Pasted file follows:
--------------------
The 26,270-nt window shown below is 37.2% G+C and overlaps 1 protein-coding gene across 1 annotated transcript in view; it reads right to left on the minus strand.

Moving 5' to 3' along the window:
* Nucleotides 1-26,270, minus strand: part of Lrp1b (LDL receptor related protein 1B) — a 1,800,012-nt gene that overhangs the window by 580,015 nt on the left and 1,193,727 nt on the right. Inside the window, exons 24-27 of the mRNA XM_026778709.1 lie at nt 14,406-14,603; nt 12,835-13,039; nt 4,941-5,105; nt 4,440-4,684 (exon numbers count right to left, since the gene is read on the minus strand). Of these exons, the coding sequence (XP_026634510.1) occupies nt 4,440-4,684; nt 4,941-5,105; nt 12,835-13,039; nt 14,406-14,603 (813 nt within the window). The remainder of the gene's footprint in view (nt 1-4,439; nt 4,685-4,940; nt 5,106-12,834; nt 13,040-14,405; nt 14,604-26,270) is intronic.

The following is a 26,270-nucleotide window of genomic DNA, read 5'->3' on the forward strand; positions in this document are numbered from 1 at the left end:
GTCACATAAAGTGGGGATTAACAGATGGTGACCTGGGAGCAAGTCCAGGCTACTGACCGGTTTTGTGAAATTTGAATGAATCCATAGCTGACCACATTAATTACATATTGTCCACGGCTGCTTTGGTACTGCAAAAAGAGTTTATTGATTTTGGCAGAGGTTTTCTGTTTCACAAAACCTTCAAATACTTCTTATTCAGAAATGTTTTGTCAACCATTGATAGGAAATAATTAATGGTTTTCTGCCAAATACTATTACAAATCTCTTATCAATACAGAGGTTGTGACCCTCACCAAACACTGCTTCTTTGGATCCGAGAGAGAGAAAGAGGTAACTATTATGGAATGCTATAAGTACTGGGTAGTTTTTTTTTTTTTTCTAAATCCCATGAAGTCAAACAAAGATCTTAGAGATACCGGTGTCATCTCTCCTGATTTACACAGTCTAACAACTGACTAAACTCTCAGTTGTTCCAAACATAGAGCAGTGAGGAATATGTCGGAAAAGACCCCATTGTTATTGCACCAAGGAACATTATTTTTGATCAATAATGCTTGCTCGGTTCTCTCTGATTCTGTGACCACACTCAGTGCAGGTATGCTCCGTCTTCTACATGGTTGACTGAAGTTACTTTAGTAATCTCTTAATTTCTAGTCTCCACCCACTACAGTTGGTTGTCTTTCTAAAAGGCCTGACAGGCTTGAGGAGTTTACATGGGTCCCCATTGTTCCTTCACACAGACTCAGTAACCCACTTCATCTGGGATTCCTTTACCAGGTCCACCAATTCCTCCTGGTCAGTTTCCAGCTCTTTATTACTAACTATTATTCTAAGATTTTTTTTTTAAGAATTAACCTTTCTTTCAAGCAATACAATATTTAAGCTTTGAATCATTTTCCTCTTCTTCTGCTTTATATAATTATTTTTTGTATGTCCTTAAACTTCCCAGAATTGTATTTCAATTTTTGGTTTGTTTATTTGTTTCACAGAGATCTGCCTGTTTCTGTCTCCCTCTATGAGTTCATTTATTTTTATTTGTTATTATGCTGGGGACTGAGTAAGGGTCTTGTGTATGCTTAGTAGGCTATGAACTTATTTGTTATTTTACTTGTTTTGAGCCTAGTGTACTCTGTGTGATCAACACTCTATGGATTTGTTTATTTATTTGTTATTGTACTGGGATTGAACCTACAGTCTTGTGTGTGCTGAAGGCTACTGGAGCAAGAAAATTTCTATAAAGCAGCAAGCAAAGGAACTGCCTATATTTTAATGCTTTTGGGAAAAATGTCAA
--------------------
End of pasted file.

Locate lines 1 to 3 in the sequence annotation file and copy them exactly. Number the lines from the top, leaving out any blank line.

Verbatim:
The 26,270-nt window shown below is 37.2% G+C and overlaps 1 protein-coding gene across 1 annotated transcript in view; it reads right to left on the minus strand.

Moving 5' to 3' along the window:
* Nucleotides 1-26,270, minus strand: part of Lrp1b (LDL receptor related protein 1B) — a 1,800,012-nt gene that overhangs the window by 580,015 nt on the left and 1,193,727 nt on the right. Inside the window, exons 24-27 of the mRNA XM_026778709.1 lie at nt 14,406-14,603; nt 12,835-13,039; nt 4,941-5,105; nt 4,440-4,684 (exon numbers count right to left, since the gene is read on the minus strand). Of these exons, the coding sequence (XP_026634510.1) occupies nt 4,440-4,684; nt 4,941-5,105; nt 12,835-13,039; nt 14,406-14,603 (813 nt within the window). The remainder of the gene's footprint in view (nt 1-4,439; nt 4,685-4,940; nt 5,106-12,834; nt 13,040-14,405; nt 14,604-26,270) is intronic.